Amazing Photos: Bottlenose Dolphin Harass and Mouth Redfish

Florida photographer captures dolphin seemingly playing with red drum.

Mature dolphin teaching juvenile dolphins how to catch fish
A mature bottlenose dolphin and two smaller, probably juvenile, dolphins corral a small school of redfish.Mark Bias / marksphoto.com

Palm Coast, Florida, photographer Mark Bias (marksphoto.com) captured these amazing photos from a helicopter flying over the north jetty near the mouth of the St. Johns River in Jacksonville earlier this month. “They were playing with the school of redfish by taking them in their mouths and swimming a short distance and releasing them,” he says.

Redfish trying to escape
The frantic school of redfish takes evasive maneuvers.Mark Bias / marksphoto.com
Dolphin attack from below
The redfish can’t escape an attack from below.Mark Bias / marksphoto.com
Adult dolphin grabbing redfish
An adult dolphin mouths a redfish.Mark Bias / marksphoto.com
Dolphin holding redfish
The dolphin holds the redfish and surfaces to expel air.Mark Bias / marksphoto.com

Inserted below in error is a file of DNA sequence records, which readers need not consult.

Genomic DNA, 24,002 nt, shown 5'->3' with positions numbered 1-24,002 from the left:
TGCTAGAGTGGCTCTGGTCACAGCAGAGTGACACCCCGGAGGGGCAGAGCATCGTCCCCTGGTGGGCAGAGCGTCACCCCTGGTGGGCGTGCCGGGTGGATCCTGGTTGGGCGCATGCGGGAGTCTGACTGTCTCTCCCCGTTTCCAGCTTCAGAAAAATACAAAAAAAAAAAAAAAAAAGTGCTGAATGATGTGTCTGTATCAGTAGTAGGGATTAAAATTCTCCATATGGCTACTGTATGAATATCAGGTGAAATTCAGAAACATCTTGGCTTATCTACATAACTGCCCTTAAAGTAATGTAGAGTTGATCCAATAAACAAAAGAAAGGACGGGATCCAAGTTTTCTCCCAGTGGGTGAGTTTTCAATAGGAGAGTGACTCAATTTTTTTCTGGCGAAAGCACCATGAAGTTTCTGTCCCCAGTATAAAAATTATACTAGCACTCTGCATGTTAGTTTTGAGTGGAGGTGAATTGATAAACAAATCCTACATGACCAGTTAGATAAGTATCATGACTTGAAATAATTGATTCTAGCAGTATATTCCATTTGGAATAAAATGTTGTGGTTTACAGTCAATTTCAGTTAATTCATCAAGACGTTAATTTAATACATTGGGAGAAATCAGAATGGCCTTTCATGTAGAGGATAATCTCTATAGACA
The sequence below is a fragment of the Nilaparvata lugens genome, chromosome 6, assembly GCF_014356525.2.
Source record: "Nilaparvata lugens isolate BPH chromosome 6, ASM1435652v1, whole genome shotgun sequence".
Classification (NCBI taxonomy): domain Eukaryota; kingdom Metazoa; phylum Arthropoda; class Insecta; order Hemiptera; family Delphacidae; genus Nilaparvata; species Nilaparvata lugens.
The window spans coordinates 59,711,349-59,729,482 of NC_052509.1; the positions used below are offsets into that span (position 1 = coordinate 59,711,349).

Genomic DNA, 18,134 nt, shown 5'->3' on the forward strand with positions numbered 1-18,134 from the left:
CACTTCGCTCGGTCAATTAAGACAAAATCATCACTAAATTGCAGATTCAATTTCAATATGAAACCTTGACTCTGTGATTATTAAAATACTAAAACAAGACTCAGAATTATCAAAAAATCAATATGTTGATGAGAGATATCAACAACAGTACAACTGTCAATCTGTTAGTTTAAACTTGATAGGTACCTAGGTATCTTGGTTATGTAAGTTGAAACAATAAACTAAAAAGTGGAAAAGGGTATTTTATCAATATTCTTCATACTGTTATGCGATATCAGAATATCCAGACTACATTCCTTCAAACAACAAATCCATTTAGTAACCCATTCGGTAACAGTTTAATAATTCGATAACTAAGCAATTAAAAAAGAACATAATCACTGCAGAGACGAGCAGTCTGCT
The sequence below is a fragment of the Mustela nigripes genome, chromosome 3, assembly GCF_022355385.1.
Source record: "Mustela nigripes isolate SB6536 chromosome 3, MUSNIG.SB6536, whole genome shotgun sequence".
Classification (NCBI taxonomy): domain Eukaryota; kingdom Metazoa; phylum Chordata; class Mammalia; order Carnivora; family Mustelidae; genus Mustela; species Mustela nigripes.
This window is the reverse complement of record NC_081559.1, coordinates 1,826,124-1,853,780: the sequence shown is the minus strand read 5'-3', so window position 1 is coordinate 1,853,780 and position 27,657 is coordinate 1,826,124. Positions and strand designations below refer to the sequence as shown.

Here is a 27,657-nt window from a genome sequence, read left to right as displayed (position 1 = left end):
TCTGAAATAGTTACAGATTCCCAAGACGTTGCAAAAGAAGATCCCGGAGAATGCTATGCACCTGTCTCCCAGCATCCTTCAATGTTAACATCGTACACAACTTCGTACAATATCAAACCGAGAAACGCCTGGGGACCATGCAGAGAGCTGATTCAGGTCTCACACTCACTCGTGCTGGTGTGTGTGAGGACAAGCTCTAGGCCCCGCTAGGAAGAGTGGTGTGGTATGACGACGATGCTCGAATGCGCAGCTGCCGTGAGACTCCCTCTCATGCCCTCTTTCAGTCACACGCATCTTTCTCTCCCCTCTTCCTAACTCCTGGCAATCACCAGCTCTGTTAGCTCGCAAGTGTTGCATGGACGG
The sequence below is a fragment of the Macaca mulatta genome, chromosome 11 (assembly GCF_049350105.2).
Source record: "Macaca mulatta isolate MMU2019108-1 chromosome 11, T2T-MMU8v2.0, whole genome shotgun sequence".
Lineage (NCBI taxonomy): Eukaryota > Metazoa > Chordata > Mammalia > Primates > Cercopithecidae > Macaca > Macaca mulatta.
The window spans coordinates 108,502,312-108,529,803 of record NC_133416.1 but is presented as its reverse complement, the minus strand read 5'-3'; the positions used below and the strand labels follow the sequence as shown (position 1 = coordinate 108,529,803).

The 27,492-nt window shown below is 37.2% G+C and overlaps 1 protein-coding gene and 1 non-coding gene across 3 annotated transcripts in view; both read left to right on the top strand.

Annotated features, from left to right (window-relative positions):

Dolphin releases redfish
After a short time, this dolphin actually released its redfish prize.Mark Bias / marksphoto.com

The dolphin never actually ate any of the fish while he hovered near them. Dolphins regularly pursue and eat redfish after pushing them into the shallows to strand them on shorelines. Given the fact that young dolphins seem to be present here, this might be an example of behavioral teaching.

School of redfish off the beach
The photographer found a school of what appears to be redfish about 200 yards off the beach.Mark Bias / marksphoto.com
School of reds swirling
The reds seem to be swirling, though they don’t seem to be pursued by a predator.Mark Bias / marksphoto.com

Bias also photographed a large school of what he believed to be red drum about 200 yards offshore of Jacksonville.

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